Investors have turned bearish in their outlook for the global economy and corporate earnings, according to the BofA Merrill Lynch Survey of Fund Managers published in July.
The survey shows a net 12 per cent of respondents predicting the global economy will deteriorate in the coming year, the first negative forecast since February 2009. This represents a big turnaround from June, when a net 24 per cent forecast the economy to strengthen. A net four per cent of the panel expected corporate profits to worsen in the coming year, compared with a net 28 per cent forecasting earnings growth just one month earlier.
A net one per cent also said that profit margins would fall in the coming year, compared with a net 31 per cent predicting improved margins in May.
Risk appetite has dipped with investors moving into cash and reducing exposure to cyclical stocks. Cash now comprises 4.4 per cent of an average portfolio, up from 4.1 per cent in May. A net 39 per cent of the panel is taking lower than normal risk, more than double the proportion in May. Allocations towards pharmaceuticals, a classic bear market sector, increased to the highest level since March 2009.
“July’s survey echoes the sentiment that investors expressed during the recession in early 2009,” said Gary Baker, head of European equities strategy at BofA Merrill Lynch Global Research.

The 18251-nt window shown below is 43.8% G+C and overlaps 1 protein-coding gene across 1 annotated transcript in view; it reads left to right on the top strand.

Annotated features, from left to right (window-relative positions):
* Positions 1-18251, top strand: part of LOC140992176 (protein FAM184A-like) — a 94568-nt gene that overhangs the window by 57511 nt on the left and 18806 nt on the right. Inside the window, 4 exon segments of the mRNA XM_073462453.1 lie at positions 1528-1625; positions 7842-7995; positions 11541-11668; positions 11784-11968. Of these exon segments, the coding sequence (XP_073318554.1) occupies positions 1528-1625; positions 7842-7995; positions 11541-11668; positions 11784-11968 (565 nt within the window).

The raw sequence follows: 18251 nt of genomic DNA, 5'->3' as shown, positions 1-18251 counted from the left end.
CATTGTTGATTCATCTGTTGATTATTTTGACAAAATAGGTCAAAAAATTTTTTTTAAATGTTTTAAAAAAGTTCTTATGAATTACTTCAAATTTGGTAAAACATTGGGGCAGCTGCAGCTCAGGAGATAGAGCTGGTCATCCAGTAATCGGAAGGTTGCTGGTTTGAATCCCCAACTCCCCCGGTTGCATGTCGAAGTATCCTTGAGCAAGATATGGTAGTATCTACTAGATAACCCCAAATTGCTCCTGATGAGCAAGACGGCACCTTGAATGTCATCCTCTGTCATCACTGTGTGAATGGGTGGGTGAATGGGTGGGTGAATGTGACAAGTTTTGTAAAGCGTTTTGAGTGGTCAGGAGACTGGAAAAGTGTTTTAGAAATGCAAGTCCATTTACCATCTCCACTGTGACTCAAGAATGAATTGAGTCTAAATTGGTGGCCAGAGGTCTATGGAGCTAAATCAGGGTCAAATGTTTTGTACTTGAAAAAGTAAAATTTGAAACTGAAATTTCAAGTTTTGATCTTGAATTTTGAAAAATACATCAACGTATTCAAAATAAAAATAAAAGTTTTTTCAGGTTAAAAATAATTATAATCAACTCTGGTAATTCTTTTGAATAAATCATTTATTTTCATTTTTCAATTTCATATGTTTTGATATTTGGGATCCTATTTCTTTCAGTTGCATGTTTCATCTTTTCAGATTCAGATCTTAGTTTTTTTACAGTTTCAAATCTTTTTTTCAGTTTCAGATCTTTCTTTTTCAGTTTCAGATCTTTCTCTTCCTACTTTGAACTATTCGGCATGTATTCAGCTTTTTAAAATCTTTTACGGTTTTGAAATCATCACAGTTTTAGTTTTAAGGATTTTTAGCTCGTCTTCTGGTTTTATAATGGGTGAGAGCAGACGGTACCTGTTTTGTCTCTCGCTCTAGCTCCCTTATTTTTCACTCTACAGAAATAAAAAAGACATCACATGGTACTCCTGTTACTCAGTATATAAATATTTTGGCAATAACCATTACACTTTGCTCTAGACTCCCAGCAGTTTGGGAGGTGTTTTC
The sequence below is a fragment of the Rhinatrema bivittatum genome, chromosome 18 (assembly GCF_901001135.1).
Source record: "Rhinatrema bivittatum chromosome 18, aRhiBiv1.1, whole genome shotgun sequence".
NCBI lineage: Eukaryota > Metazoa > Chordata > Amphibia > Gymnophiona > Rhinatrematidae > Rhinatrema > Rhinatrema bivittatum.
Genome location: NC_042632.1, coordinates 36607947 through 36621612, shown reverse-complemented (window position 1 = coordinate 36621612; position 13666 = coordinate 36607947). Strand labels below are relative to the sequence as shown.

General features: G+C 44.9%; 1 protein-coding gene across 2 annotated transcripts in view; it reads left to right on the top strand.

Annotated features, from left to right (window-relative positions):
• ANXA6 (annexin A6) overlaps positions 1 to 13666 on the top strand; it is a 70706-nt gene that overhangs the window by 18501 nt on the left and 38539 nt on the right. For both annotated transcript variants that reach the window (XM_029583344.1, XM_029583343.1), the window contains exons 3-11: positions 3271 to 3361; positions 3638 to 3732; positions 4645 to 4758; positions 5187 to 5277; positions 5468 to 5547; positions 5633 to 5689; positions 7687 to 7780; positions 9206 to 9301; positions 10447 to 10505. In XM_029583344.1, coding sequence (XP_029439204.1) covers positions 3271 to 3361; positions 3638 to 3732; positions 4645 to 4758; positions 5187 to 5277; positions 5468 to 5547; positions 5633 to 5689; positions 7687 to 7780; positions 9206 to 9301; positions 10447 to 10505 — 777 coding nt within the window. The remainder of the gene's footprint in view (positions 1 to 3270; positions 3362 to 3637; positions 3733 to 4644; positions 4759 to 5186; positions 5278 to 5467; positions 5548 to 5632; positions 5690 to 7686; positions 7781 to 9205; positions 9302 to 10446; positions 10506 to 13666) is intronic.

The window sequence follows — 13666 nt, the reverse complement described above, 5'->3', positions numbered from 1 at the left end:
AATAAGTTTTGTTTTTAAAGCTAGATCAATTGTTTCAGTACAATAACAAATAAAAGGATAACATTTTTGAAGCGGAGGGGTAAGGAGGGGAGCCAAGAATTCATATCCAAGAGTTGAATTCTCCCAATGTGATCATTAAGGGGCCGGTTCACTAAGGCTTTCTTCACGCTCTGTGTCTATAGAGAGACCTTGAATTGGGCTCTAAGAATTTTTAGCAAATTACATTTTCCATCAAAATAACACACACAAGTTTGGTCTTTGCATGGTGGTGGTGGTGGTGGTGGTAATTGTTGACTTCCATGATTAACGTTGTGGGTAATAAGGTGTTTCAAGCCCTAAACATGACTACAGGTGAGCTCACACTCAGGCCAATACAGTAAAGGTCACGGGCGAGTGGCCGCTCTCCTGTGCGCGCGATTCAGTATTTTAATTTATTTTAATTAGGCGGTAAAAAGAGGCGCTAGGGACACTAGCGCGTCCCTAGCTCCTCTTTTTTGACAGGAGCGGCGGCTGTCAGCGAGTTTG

Investors appear more concerned about the outlook for US equities than at any point since November 2006, with a net 14 per cent of the panel saying it is the region they would most like to “underweight”. At the same time, global emerging markets have been gaining in popularity while investors are also returning to the eurozone – in spite of weakened economic sentiment.
Respondents have also scaled back positions in global equities while moving into bonds over the past two months. The proportion of asset allocators “overweight” in equities has slipped to a net 11 per cent from 30 per cent in May. The proportion “underweight” in bonds has fallen to a net 15 per cent, down from 29 per cent in May. This is despite investors acknowledging that equities are increasingly undervalued and bonds increasingly overvalued. The spread in perceived valuations of bonds and equities is at its widest since 2003.
Risk aversion is not restricted to “long-only” investors. Hedge funds have reduced their net equity exposure to its lowest since March 2009.
As for inflation, concerns have eased as sharply as growth fears have risen. A net 12 per cent of investors predict inflation to fall in the coming year, a turnaround from June, when a net 12 per cent were forecasting higher inflation. As a result, investors are pushing back the date they expect next to see a rate hike in the US or eurozone.
Four out of 10 respondents ruled out any rate hike by the Federal Reserve before July 2011; only four per cent predicted an increase this year.